The Least Bittern


(This column was first published in the July 21, 2003 issue of The Buffalo News.)


Most of us are familiar with the great blue heron, the largest and most commonly seen of our local herons. We often observe it either standing absolutely still at the edge of a marsh or slowly flying overhead, its neck folded back into an S-shape and its long legs trailing behind.


Far fewer know of the heron at the opposite end of the size scale: the least bittern. And fewer still have ever seen this tiny swamp dweller.


Tiny indeed. The least bittern is scarcely larger than a robin. Even that scrawny great blue heron weighs over forty times as much and the heron nearest its size, the green heron, is still three times as heavy.


For that reason, even though I am familiar with the least bittern, seeing one always comes as a surprise to me, even a shock. It is so remarkably downsized it seems like an escape from a circus sideshow; it is the Tom Thumb of the herons, a tiny model of what we have come to expect.


Look for least bitterns in cattail marshes. Like the rails that frequent the same areas, they occasionally venture out to the pond edge. Scan those edges regularly and you will occasionally see one either stepping daintily on the muck, wading in shallow water or straddling between two reeds.


You'll know it by its heron-like appearance and its size. It has a dark back and crown, light buff-colored breast and a matching buffy wing patch. That wing patch will distinguish it from the similar-sized all-dark rails. It appears as a light forewing and is especially apparent when the bird is in flight. And one sometimes pops up out of the cattails to fly a few dozen yards before dropping down out of sight again.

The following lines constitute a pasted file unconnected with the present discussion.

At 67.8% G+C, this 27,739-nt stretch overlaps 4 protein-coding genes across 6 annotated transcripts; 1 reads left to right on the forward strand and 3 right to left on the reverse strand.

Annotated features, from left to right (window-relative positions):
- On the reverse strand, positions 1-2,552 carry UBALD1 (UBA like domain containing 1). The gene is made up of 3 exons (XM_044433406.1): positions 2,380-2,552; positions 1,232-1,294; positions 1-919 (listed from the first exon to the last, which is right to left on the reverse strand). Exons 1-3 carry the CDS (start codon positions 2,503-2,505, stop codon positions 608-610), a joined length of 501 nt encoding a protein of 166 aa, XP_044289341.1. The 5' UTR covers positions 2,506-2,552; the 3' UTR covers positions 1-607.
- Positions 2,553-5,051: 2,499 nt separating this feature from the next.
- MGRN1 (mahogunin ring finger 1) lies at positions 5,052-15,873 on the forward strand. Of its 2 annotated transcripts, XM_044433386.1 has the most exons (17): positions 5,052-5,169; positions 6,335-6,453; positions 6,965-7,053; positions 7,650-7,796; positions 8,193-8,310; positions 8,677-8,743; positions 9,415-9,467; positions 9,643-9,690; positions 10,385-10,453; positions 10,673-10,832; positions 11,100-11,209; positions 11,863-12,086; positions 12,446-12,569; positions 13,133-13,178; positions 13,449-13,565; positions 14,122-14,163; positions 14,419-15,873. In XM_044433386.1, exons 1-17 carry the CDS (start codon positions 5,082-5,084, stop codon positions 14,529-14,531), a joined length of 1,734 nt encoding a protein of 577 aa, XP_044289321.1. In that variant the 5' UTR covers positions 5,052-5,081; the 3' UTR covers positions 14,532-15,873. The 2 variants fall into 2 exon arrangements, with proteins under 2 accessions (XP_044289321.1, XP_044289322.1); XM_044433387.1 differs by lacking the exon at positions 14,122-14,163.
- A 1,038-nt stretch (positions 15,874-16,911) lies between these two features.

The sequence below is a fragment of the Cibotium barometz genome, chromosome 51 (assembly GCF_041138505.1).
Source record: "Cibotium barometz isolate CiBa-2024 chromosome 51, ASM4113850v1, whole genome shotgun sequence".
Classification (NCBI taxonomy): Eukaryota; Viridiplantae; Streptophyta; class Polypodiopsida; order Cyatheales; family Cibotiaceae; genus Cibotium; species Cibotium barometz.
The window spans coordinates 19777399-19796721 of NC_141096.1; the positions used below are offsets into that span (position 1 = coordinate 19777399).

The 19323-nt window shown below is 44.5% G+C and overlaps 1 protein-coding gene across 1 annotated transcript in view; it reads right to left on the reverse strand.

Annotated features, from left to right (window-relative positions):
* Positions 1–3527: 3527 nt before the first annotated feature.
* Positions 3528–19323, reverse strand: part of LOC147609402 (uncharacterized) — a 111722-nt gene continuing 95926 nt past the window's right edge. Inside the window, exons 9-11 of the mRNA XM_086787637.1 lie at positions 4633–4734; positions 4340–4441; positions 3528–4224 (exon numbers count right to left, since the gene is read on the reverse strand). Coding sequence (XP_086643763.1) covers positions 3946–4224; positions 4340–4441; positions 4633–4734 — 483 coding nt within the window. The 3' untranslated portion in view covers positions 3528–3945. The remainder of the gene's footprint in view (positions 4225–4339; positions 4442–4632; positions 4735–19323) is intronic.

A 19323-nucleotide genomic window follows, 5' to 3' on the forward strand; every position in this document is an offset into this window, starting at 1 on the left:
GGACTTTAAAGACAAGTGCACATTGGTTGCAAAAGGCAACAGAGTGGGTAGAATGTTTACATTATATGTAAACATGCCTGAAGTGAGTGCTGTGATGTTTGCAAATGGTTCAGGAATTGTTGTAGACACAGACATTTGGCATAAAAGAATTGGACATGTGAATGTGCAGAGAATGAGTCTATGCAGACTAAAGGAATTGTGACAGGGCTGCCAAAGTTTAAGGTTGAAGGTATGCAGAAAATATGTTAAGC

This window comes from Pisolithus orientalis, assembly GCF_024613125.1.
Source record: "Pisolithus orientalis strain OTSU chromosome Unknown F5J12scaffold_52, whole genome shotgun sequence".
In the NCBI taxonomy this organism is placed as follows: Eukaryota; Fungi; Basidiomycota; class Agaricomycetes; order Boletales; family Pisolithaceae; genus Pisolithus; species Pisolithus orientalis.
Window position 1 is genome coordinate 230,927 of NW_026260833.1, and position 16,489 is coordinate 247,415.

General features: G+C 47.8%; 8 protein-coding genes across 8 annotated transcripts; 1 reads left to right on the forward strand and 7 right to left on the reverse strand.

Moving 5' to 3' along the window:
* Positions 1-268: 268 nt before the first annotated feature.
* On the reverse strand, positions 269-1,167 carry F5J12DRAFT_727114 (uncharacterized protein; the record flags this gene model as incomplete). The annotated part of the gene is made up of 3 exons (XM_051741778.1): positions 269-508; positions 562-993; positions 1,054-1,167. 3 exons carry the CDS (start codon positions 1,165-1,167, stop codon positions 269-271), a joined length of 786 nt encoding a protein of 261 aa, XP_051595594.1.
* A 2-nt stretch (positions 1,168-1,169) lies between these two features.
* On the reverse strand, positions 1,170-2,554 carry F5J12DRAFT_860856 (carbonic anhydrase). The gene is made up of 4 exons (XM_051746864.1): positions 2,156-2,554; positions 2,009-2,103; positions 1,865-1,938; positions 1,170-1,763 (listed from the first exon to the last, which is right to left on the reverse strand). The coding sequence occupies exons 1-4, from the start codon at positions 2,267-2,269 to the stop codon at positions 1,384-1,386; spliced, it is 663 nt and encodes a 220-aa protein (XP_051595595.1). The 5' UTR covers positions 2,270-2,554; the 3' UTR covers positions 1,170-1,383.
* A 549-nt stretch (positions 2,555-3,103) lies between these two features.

There is also a rare chestnut-breasted color phase that was formerly called the Cory's least bittern.


The least bittern is a bird more often identified by its call. Although it has other notes, its three syllable dove-like coo-coo-coo is distinctive. In spring it responds readily to a taped or even human imitation. This call is an extreme departure from the bog-pumping ung-ka-chunk call of its relative, the American bittern.


I have occasionally seen least bitterns at Tifft Nature Preserve but I have better luck looking and listening for them in the Iroquois and Tonawanda Wildlife Refuges, especially in the marshes along Meadville Road just south of Route 77.


The least bittern is listed by the U.S. Fish & Wildlife Service as a "species of management concern" and in New York it is considered threatened. I am pleased therefore to read in an article about this species by Heidi Bogner and Guy Baldassarre published in a recent Wilson Bulletin that they were able to find and study dozens of these birds in the Iroquois-Oak Orchard-Tonawanda marshlands. I find this another response to those who believe that these state and federal lands serve only the hunting, fishing and trapping communities. As Iroquois manager Bob LaMoy regularly insists: refuges serve wildlife first, people second.


In both 1999 and 2000, Bogner and Baldassare recorded two dozen successful and one dozen unsuccessful nests which suggests that these birds are doing reasonably well in these marshes. But life is threatening to the tiny chicks: they must avoid a litany of enemies including hawks, raccoons, snapping turtles, coots and geese. Of the average five eggs per nest less than half matured to be able finally to fly on their own.


A more serious concern: none of the birds trapped one year were recaptured the next, indicating a very low over-winter survival rate.-- Gerry Rising